A new design for resonators that will stabilize temperatures at high frequency rates.

Georgia Tech inventors developed a method to design high frequency resonators using a distributed Lamé mode, which is a resonator that is designed to vibrate within the plane of fabrication, while retaining the advantages of a square Lamé mode. This process will extend the mode with a distributed arrangement across a beam or a frame structure to allow for efficient temperature stability, while scaling up the frequency. In turn, this will provide for a reduced motional resistance, as well as providing the resonator with no dimensional constraints or limitations on performance scaling.

Solution Advantages
  • Reduced motional resistance – by using the distributed arrangement for the mode shape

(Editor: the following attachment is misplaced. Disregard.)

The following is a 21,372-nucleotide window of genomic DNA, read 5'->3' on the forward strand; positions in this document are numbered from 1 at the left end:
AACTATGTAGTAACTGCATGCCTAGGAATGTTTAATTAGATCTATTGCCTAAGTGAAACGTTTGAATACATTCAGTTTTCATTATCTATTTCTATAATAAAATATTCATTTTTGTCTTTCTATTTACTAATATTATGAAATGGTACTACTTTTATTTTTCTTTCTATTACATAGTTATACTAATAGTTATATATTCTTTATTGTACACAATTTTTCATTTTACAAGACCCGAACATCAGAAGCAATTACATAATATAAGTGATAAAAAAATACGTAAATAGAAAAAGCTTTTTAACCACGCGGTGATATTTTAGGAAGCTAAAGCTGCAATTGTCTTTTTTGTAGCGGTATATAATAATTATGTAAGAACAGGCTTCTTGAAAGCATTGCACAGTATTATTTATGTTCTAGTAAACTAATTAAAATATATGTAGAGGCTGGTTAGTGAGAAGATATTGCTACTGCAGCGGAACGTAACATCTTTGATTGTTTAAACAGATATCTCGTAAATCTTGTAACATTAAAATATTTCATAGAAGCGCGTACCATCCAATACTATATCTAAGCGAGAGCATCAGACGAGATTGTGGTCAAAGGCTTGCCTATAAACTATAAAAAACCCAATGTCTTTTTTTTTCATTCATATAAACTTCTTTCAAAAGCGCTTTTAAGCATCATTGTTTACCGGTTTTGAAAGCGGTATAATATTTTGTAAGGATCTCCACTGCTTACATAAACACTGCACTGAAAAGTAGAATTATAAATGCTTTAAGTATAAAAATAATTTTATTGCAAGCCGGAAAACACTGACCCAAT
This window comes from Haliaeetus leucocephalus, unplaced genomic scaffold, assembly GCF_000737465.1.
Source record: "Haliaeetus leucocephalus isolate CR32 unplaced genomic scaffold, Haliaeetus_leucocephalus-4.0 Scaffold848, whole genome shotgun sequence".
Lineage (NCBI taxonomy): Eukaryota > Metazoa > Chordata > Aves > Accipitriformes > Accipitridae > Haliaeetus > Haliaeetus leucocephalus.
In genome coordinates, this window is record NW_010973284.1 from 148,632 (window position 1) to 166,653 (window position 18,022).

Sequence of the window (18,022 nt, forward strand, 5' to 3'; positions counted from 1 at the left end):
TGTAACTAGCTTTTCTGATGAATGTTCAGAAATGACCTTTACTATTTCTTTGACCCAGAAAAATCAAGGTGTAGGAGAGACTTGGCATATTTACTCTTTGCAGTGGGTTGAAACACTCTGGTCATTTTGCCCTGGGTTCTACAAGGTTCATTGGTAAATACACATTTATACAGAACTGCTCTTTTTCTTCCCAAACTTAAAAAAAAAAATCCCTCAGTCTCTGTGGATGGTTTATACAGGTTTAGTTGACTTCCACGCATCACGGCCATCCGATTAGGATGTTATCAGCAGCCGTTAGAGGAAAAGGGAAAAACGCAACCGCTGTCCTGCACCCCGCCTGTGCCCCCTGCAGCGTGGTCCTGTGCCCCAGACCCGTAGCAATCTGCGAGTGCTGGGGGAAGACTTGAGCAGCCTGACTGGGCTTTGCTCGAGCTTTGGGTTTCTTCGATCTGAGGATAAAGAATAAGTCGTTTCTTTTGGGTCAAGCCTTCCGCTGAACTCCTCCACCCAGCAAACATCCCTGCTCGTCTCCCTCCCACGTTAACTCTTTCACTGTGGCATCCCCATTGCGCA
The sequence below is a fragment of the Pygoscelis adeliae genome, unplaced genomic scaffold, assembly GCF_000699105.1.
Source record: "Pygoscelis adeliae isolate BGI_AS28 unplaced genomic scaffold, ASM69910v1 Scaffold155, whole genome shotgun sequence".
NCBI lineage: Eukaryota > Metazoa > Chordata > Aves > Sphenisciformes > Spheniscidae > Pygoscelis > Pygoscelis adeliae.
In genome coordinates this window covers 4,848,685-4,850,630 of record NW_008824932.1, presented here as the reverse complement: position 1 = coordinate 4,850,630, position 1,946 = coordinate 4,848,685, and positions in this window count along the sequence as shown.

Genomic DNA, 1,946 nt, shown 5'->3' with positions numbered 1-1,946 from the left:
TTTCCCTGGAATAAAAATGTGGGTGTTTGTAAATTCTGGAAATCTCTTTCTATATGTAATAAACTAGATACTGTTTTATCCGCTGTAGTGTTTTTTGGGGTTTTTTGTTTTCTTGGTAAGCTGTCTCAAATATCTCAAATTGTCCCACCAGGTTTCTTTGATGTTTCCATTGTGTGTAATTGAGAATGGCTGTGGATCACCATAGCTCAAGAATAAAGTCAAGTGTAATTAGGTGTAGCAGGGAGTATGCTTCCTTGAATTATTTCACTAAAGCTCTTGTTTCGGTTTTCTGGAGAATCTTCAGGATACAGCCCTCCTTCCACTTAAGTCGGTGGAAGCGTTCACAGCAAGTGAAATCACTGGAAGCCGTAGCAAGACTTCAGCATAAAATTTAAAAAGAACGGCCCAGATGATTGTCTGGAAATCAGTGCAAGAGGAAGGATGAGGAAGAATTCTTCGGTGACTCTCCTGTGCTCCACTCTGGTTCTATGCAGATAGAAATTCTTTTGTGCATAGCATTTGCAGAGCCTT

• Performance scaling –added design freedom of the resonator
  • Compatibility –no dimensional constraints
Potential Commercial Applications
  • Very high frequency (VHF) military
    • Navigation radar
      • GPS
  • Mobile phones
Background and More Information

With the increasing trend of cellular devices becoming slimmer, Micro-Electro Mechanical System (MEMS) resonators are at the forefront of the market, and, likewise, their demand is also increasing. The use of such resonators in cellular devices include three to five timing devices, which directly utilize the resonators for oscillation. Other uses of resonators in cellular devices include shock and vibration resistance and low power consumption. Current technology, however, cannot use a temperature turnover point method at high frequency due to fabrication and dimension constraints. Therefore, there is a need for temperature stability at high resonance frequency.